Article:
Once our base is made, we assemble all this and create the breaks and the sounds to connect everything. Then we listen several times, we make the changes, then once we are happy with the result, we start playing the piece in our rehearsal room. We then proceed to the readjustment.
We mainly use Ableton and KOMPLETE from Native Instrument as well as various vst. We spend a lot of time going around the sound banks that will serve as our base.
How do you approach the naming of instrumental songs in general?
Julien: Song titles are obviously not always to be found when there are no lyrics. Although there is often an idea when we start the compositions, most of the time, the titles come when the drafts are finished. We very often refer to a sample or an initial idea inspired by the song to find the definitive name. It has to be catchy, and it’s not always easy.
How do you work together and come up with new ideas?
Julien: In general, we create sketches on Ableton by creating the most complete pieces possible. Then we work on them and correct what is wrong. We very often start from an idea of sound or atmosphere. When I have no inspiration, I listen to music or read.
At which point would you guys decide that the song has the exact right length and that it doesn’t have to be longer or shorter?
Julien: With experience, I find it’s easy to make long enough pieces, but it’s also easier to get lost. Making short songs is much harder because you have to be able to tell a story over 3/4 minutes while remaining captivating while being creative, and concise. Anthony Marnat from the Huitisch Mastering studio helped us a lot to go in this direction.
At first, we couldn’t get to the point. Our songs were too long. Anthony Marnat helped us to make cuts and shorten our pieces. We have been using these tips ever since. When our songs are composed, and we have worked on them enough, we have them listened to at the Huitisch Mastering studio, which helps us to cut or lengthen them if necessary. He is a great advisor to us. He’s been with us from the start.
You also have a powerful video for ‘Final Alarm.’ What was the creative process like for this video? How much say did you guys get in it?
Julien: Thank you for enjoying our ‘Final Alarm’ video!
As we are an instrumental music group, we wanted to use video on stage and thus put our clips online. As usual, we preferred to do things by ourselves. Since we knew nothing about video and assembly took us a long time. We use royalty-free videos (while waiting to be able to shoot ours) that we edit.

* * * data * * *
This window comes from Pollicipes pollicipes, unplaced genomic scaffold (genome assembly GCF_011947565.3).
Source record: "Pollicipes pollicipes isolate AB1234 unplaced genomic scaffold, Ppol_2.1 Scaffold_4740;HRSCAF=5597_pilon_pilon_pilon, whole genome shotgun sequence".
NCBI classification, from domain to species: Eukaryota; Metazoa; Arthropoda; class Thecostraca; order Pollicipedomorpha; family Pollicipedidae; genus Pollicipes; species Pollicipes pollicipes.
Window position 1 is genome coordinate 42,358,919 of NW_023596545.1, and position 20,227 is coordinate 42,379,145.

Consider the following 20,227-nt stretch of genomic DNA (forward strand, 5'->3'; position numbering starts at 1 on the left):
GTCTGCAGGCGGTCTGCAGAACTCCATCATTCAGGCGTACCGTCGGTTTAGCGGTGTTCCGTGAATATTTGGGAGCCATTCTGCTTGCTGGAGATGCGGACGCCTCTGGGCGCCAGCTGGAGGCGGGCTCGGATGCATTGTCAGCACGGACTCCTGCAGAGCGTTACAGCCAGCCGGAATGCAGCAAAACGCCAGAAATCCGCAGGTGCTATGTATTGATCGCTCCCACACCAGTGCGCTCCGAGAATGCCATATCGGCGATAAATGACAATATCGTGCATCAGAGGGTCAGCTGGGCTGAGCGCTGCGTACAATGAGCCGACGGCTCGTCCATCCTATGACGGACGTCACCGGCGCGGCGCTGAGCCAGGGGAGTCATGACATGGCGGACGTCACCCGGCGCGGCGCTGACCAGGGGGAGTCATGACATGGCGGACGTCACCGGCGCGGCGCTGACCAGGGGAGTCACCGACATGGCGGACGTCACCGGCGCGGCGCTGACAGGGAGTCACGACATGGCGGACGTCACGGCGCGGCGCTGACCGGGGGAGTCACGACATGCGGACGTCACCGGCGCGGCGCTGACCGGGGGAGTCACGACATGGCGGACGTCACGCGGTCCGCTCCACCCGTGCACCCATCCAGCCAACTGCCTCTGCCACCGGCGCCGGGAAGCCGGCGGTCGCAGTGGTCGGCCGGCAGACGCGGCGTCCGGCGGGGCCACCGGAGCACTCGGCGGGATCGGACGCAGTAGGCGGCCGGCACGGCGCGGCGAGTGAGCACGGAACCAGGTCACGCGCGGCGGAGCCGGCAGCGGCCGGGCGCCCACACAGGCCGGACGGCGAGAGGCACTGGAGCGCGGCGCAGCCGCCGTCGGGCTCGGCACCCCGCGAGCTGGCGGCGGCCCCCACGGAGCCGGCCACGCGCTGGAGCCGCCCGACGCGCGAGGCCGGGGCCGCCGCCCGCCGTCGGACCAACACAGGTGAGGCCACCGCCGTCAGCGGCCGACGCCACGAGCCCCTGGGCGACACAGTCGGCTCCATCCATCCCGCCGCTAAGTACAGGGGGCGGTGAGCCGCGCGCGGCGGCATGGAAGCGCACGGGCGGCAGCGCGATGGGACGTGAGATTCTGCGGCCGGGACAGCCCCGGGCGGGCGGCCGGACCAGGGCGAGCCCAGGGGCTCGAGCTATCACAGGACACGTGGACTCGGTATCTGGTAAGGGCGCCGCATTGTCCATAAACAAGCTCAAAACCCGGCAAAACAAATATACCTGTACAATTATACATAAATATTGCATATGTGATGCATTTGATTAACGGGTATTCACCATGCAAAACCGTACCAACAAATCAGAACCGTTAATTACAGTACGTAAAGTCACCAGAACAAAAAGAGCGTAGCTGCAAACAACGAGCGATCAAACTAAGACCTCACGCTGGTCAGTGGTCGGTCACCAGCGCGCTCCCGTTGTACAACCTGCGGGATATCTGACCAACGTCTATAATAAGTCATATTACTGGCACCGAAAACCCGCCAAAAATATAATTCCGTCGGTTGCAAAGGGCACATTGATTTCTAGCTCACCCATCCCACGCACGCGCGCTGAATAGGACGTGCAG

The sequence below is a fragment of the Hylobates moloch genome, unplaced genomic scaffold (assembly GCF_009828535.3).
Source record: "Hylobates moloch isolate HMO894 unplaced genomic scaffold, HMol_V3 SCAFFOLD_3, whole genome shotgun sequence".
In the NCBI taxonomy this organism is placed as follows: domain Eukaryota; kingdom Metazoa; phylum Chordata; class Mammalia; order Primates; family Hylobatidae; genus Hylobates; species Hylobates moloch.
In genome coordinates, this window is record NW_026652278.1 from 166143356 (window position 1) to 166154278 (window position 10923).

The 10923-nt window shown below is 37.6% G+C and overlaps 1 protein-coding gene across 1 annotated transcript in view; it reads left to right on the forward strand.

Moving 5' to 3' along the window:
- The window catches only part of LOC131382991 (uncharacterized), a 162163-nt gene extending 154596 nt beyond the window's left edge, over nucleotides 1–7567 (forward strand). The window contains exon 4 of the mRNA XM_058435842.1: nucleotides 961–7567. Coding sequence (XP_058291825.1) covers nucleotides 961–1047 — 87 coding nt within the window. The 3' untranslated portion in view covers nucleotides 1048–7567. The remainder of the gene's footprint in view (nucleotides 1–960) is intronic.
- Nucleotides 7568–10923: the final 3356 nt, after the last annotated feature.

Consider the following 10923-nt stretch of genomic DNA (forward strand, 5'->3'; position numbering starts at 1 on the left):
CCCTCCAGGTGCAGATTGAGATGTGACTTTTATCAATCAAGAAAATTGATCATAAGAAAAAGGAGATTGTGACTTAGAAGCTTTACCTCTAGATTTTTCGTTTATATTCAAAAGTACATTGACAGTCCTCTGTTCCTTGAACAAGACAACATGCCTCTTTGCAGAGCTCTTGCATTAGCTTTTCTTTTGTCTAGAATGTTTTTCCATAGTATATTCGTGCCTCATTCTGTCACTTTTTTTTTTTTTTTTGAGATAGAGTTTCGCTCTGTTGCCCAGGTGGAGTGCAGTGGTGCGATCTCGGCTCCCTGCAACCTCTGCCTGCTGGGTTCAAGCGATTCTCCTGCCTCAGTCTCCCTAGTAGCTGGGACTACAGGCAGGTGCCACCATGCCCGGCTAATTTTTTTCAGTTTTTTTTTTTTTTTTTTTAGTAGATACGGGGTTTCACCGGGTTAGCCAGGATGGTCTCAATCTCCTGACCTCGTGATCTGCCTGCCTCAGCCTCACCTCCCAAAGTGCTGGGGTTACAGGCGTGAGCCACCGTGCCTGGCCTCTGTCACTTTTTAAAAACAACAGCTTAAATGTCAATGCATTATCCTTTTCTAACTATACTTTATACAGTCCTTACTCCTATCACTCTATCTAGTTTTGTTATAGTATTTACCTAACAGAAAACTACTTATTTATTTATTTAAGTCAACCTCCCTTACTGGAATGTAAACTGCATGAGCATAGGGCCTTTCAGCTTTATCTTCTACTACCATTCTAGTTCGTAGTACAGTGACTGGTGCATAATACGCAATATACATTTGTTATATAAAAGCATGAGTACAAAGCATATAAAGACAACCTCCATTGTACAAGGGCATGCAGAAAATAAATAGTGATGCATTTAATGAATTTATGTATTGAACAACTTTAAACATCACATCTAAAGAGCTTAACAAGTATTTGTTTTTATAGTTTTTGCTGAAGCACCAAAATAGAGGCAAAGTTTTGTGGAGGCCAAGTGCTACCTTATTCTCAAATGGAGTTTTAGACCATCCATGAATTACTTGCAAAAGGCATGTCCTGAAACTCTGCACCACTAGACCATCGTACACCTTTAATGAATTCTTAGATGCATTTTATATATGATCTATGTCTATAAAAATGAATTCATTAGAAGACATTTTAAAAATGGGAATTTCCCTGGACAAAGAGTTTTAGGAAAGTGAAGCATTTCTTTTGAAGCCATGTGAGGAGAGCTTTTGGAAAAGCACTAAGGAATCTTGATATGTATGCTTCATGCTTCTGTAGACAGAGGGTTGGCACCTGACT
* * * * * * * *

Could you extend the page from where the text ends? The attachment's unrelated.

It is quite a long process because we are new in this field. When we want to make a video, we refer to its title and try to find a theme that serves as a common thread and allows us to find a bank of corresponding images. From there, we start to do assembly tests that we watch several times in order to improve, cut, and remove until we are satisfied with the result. If you like our videos, this makes us very happy.
Tell us more about pedals, effects, and the rest of the gear you’re using!
Julien: All samples and loops are managed with Ableton.
Anthony: Finding the sound we like is not always easy. I have a Gallien Krueger head, a 4*10 cabinet for a round, warm sound, and an orange head with a 15 box to send the pedals. In the pedal, I mainly use duality and my B7K microtubes from Darglass for my basic sound. I also have a POG 2, a delay, chorus, a metal zone, a rat, equalizer, and I have just acquired a Boss ES 8 to make it easier for me to engage the pedals
You have done something pretty difficult, to do, and that is to make a name for yourself as an instrumental band. Where do you see yourselves as a band in the next couple of years?
Julien: Unexpectedly, we have had a lot of positive feedback so far, especially abroad. This motivates us even more to continue. Our first EP was released at the end of 2022, and normally we will release the next one at the end of 2023/beginning of 2024. We hope to do as many concerts as possible and manage to release our first album. It would be a nice gift for us.
Let’s end this interview with some of your favorite albums. Have you found something new lately you would like to recommend to our readers?
Julien: Some of my favorite albums: “Pornography” (The Cure) and “Mezzanine” (Massive Attack). Recently I really liked “In C” by the Young Gods that I saw in concert. It’s an interpretation of Terry Riley’s In C track. I also really liked “Lustful Sacraments” by Perturbator, which I listened to very recently.
Anthony: In my favorite albums, impossible to choose; too many bands. Yob – “Our Raw Heart”; Marilyn Manson – “Antichrist Superstar.” We always have periods when we listen to a more specific style. There I redo all the albums of Mastodon.